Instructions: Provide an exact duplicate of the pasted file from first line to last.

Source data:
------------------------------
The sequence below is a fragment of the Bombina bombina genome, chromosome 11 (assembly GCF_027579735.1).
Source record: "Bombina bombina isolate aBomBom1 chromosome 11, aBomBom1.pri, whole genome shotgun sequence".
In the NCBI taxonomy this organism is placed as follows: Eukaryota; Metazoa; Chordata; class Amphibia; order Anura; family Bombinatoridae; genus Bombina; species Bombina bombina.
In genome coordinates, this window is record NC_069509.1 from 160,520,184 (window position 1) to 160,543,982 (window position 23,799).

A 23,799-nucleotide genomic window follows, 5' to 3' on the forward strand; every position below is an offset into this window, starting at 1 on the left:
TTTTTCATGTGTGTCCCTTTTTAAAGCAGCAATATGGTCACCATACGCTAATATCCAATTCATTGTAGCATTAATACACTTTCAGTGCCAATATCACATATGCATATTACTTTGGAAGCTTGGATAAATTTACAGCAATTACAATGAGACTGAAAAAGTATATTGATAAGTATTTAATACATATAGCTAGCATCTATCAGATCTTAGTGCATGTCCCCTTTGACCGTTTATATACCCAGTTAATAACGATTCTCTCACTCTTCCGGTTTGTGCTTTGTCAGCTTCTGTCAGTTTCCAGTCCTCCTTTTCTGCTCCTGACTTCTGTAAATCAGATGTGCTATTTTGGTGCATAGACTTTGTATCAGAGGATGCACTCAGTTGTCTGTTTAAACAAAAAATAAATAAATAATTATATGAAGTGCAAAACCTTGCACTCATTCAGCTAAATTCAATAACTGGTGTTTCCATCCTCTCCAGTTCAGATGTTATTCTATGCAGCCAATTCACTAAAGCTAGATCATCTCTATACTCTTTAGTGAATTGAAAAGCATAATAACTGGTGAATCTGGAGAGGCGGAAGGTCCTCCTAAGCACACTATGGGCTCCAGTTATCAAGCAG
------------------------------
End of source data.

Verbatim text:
The sequence below is a fragment of the Bombina bombina genome, chromosome 11 (assembly GCF_027579735.1).
Source record: "Bombina bombina isolate aBomBom1 chromosome 11, aBomBom1.pri, whole genome shotgun sequence".
In the NCBI taxonomy this organism is placed as follows: Eukaryota; Metazoa; Chordata; class Amphibia; order Anura; family Bombinatoridae; genus Bombina; species Bombina bombina.
In genome coordinates, this window is record NC_069509.1 from 160,520,184 (window position 1) to 160,543,982 (window position 23,799).

A 23,799-nucleotide genomic window follows, 5' to 3' on the forward strand; every position below is an offset into this window, starting at 1 on the left:
TTTTTCATGTGTGTCCCTTTTTAAAGCAGCAATATGGTCACCATACGCTAATATCCAATTCATTGTAGCATTAATACACTTTCAGTGCCAATATCACATATGCATATTACTTTGGAAGCTTGGATAAATTTACAGCAATTACAATGAGACTGAAAAAGTATATTGATAAGTATTTAATACATATAGCTAGCATCTATCAGATCTTAGTGCATGTCCCCTTTGACCGTTTATATACCCAGTTAATAACGATTCTCTCACTCTTCCGGTTTGTGCTTTGTCAGCTTCTGTCAGTTTCCAGTCCTCCTTTTCTGCTCCTGACTTCTGTAAATCAGATGTGCTATTTTGGTGCATAGACTTTGTATCAGAGGATGCACTCAGTTGTCTGTTTAAACAAAAAATAAATAAATAATTATATGAAGTGCAAAACCTTGCACTCATTCAGCTAAATTCAATAACTGGTGTTTCCATCCTCTCCAGTTCAGATGTTATTCTATGCAGCCAATTCACTAAAGCTAGATCATCTCTATACTCTTTAGTGAATTGAAAAGCATAATAACTGGTGAATCTGGAGAGGCGGAAGGTCCTCCTAAGCACACTATGGGCTCCAGTTATCAAGCAG